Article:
Kamchatka: 95% of Marine Life at Bottom of Avacha Bay Dead

Petropavlovsk and Koryaksky Volcano, as seen from Avacha Bay. Courtesy of Wikipedia

Kamchatka Nature Reserve Employees Find That 95% of Life at Bottom of Avacha Bay Has Perished
Mediazona
October 6, 2020

Employees at the Kronotsky Nature Reserve in the Kamchatka Territory have conducted a study of the shoreline and the water in Avacha Bay and found that 95% of the denizens of the sea bed have died. This was announced by Ivan Usatov, a researcher at the reserve, at a meeting with regional governor Vladimir Solodov.

“When we dove, we found that, at depths of 10 to 15 meters, there was a massive die-off of the benthos—95% of it is dead. Some large fish, shrimps, and crabs have survived, but in very small quantities,” Usatov said. At the same time, he claims that “the state of marine mammals and birds is normal.”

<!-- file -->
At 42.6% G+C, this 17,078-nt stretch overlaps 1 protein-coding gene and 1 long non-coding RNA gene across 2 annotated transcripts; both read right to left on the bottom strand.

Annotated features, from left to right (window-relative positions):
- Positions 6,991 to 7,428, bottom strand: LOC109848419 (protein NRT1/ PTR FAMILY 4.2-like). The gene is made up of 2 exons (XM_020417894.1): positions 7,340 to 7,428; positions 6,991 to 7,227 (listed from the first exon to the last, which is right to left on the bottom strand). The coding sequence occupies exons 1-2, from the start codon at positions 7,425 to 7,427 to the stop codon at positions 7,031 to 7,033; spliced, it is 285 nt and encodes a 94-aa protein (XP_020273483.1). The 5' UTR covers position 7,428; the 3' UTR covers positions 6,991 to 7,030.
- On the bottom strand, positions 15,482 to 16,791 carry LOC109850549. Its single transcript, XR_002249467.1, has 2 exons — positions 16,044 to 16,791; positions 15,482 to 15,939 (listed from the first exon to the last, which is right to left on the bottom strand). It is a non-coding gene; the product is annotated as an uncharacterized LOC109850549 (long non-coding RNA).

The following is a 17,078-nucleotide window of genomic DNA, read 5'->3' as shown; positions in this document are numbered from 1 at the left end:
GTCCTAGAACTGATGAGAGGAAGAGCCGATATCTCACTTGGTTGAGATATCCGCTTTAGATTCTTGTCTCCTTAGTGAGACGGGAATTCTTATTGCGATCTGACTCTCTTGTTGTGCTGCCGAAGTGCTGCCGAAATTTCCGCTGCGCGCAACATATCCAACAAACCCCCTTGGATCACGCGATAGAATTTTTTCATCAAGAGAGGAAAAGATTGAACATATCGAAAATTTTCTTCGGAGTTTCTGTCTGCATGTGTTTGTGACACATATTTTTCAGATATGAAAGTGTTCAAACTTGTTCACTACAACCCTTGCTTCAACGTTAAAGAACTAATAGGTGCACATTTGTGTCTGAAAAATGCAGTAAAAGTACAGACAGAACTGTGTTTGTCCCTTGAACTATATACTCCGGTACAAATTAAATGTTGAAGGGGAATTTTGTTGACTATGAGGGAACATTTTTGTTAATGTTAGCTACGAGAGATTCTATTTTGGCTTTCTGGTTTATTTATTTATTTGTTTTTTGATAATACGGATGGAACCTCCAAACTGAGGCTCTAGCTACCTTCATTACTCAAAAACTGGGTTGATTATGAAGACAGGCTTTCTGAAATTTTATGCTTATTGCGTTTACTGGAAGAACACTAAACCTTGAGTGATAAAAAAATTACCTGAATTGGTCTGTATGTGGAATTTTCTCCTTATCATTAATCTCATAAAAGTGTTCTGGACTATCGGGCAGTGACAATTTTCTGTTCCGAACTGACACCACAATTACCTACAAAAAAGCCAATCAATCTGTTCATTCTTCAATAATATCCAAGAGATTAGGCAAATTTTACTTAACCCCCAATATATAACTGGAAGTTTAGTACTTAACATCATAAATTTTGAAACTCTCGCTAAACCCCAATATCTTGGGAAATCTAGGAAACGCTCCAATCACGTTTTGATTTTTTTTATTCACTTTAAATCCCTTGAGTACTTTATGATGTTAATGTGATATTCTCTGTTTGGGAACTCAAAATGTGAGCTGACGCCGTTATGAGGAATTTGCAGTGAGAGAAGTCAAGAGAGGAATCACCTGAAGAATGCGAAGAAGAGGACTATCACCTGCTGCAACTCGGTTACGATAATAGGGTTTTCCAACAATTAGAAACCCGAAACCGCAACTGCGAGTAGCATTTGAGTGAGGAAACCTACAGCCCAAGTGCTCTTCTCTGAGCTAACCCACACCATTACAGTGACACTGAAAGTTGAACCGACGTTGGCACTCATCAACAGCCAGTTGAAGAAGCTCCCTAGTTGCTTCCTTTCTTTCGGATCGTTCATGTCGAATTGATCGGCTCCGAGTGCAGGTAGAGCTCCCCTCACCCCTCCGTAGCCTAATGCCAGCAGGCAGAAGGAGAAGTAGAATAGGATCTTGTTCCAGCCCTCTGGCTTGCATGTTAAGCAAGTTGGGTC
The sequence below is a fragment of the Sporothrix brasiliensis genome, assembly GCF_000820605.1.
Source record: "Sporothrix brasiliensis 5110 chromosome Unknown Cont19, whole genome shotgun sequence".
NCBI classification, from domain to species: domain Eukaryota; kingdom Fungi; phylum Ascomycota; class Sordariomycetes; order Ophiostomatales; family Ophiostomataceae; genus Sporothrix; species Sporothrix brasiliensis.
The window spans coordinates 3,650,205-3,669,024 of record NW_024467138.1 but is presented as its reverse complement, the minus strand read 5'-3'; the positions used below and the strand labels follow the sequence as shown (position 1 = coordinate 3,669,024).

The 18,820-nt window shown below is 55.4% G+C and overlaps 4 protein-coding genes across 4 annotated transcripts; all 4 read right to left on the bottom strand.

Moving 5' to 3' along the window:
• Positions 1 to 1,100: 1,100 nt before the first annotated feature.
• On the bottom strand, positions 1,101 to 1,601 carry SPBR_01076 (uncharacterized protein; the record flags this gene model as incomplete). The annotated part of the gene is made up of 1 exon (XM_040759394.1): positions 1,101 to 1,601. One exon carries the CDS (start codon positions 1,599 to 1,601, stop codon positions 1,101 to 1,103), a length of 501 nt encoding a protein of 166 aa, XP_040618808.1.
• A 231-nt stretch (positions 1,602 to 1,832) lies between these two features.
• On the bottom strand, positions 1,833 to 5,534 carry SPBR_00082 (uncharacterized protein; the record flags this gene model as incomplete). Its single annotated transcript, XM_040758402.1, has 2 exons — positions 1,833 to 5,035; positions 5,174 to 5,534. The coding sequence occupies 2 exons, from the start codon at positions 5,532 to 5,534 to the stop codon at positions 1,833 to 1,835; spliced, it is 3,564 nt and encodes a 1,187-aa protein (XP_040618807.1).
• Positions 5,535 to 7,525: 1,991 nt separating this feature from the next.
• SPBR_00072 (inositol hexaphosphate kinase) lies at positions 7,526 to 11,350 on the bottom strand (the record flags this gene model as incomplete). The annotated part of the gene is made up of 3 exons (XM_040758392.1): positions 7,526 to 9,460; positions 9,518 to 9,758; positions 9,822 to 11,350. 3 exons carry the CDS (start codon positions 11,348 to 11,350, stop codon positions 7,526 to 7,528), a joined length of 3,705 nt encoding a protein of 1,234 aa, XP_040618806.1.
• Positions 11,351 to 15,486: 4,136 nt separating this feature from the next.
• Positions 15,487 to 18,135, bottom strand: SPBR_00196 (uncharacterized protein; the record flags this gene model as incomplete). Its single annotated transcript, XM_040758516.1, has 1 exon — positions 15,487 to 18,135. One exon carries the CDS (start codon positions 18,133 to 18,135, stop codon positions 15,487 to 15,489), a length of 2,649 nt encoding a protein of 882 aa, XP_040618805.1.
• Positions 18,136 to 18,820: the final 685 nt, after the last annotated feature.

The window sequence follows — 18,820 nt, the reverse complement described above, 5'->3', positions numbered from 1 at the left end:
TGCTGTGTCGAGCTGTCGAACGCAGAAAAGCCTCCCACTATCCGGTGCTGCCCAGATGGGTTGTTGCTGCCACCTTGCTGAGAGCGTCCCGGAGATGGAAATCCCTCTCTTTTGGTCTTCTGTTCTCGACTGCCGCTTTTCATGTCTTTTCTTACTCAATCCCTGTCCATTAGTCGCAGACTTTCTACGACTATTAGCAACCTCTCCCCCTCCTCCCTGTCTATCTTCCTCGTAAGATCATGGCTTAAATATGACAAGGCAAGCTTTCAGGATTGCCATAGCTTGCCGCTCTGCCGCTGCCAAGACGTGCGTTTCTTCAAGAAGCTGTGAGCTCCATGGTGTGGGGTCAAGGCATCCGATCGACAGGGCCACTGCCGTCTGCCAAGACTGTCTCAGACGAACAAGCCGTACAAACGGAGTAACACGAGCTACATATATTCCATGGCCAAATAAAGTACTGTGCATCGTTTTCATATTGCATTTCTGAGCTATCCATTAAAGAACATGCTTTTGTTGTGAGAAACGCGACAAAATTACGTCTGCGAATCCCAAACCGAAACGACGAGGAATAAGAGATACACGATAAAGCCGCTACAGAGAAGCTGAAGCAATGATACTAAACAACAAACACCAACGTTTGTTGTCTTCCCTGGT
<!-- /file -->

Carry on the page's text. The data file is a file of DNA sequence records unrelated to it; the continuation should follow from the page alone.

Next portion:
At Cape Nalychev, the experts discovered “atypically dark water,” “brown foam,” and “very scant marine animal life.” Near Starichkov Island and in the Bay of Salvation, they found “mass remains of dead benthos.”

The researchers noted that animals that feed on the denizens of the sea bed will die.

Employees of the reserve, the Kamchatka Fisheries and Oceanography Research Institute, and the Kamchatka branch of the Pacific Institute of Geography suggested that the pollution has spread beyond Avacha Bay, which they studied. They said that one possible reason for this was algae bloom.